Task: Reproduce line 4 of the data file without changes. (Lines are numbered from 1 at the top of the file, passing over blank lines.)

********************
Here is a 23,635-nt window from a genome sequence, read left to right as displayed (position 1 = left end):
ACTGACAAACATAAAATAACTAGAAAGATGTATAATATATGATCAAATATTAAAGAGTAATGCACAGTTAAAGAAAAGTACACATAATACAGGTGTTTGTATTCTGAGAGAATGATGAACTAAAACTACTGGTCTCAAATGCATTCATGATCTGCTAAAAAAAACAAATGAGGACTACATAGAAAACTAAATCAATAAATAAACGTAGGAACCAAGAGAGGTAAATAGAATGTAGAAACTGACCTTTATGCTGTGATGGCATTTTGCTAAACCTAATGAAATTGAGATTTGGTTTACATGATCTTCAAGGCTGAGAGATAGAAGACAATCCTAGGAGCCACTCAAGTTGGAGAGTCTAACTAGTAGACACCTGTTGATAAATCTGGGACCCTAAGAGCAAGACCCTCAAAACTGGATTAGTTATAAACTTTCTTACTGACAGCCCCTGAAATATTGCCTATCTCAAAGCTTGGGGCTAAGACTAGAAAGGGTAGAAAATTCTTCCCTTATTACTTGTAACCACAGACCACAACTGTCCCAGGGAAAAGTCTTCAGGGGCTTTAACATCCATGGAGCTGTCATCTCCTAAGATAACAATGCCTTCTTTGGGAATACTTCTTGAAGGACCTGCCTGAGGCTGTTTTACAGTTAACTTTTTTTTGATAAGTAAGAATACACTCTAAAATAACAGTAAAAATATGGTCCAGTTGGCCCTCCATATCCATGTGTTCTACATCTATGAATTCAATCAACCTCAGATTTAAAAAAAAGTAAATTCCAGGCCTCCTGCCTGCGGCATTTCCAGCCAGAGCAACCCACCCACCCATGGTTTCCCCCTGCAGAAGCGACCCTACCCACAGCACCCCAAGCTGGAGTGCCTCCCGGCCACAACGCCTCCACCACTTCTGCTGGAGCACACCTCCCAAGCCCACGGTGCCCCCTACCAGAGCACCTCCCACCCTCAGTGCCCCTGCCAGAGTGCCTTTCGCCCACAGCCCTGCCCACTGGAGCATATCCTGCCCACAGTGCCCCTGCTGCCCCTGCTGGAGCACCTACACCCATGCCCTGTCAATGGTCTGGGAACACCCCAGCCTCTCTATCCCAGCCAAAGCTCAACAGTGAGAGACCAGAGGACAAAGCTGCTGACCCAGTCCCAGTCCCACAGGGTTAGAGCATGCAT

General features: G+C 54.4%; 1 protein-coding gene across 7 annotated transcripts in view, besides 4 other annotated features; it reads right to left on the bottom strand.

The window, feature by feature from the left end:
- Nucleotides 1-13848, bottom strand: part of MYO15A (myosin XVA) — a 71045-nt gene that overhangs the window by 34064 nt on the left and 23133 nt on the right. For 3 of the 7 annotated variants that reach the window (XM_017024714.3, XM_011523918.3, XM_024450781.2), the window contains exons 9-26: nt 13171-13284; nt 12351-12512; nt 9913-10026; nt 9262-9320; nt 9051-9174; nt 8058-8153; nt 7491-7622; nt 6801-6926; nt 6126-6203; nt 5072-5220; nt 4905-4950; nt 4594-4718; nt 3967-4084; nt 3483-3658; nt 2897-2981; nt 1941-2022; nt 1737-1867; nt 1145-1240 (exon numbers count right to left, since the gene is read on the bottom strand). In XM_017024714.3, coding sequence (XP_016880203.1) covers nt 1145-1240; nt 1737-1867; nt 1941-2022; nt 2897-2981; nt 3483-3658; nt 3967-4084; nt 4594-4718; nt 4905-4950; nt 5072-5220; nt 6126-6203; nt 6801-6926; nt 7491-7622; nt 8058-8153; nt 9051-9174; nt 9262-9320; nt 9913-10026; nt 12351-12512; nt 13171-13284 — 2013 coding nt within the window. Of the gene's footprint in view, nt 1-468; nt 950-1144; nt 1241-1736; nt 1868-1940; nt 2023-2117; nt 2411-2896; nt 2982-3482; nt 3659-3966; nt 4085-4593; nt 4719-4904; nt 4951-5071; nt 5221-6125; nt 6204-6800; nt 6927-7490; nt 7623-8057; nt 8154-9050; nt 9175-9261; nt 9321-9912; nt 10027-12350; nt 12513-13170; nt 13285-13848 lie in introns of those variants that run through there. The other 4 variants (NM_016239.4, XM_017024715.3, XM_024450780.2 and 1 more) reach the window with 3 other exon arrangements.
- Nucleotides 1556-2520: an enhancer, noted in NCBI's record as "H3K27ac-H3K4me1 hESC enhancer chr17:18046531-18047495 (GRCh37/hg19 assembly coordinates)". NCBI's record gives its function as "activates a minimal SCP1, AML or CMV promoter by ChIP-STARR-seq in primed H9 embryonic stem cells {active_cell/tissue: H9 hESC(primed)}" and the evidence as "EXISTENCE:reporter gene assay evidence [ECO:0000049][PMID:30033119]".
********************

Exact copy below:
The window, feature by feature from the left end: